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A study was designed to determine the in-vitro human skin permeation rate and distribution of 14C-radiolabelled fragrance material methyldihydrojasmonate, following application in vehicle, under non-occlusive conditions. The test material was used as 1% (w/v) solutions in ethanol, a realistic concentration according to uses concentrations in formulations applied to human skin. The study was conducted according to the FDA/ American Association of Pharmaceutical Scientists (AAPS) guideline, a guideline similar/equivalent to the OECD TG 428 “Skin Absorption: in vitro Method”. Human epidermal membranes were used and membrane integrity was assessed by measuring the permeation rate of tritiated water. Permeation of the test substance was measured over 48 hours, following which the epidermal membranes were tape stripped 10 times and the radiolabel content of the strips and remaining epidermis determined. The volatility of liquid fragrance material led to loss from the surface of the epidermal membranes. This evaporative loss was estimated by measuring the loss from PTFE (polytetrafluoroethylene) sheets for each of the three fragrance materials.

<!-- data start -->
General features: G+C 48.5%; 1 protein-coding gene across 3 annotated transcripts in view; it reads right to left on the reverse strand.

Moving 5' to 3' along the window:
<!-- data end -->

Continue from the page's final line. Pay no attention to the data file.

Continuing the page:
The human skin permeation of the test substance was moderately high. Following 48 hours exposure, 45.9 ± 3.5% of the applied dose (mean ± standard error, se) had permeated into the receptor phase. Levels of fragrance material in the 48 hour surface wipe and donor chamber wash were: 1.54 % of the applied dose for stratum corneum tape strips and 1.19 % of the applied dose for the remaining epidermis. Overall recovery fragrance material was 65.8 ± 2.8%. The evaporation of the fragrance material from PTFE (polytetrafluoroethylene) was significant and evaporative loss was identified as the main cause of the low recovery of methyldihydrojasmonate when applied to epidermal membranes for 48 hours.

 

The results of this study indicated that the percutaneous absorption level of methyldihydrojasmonate was significant. The test substance permeated the skin fairly rapidly, but the permeation subsequently plateaued somewhat as the donor phase became depleted through both evaporation and loss due to permeation.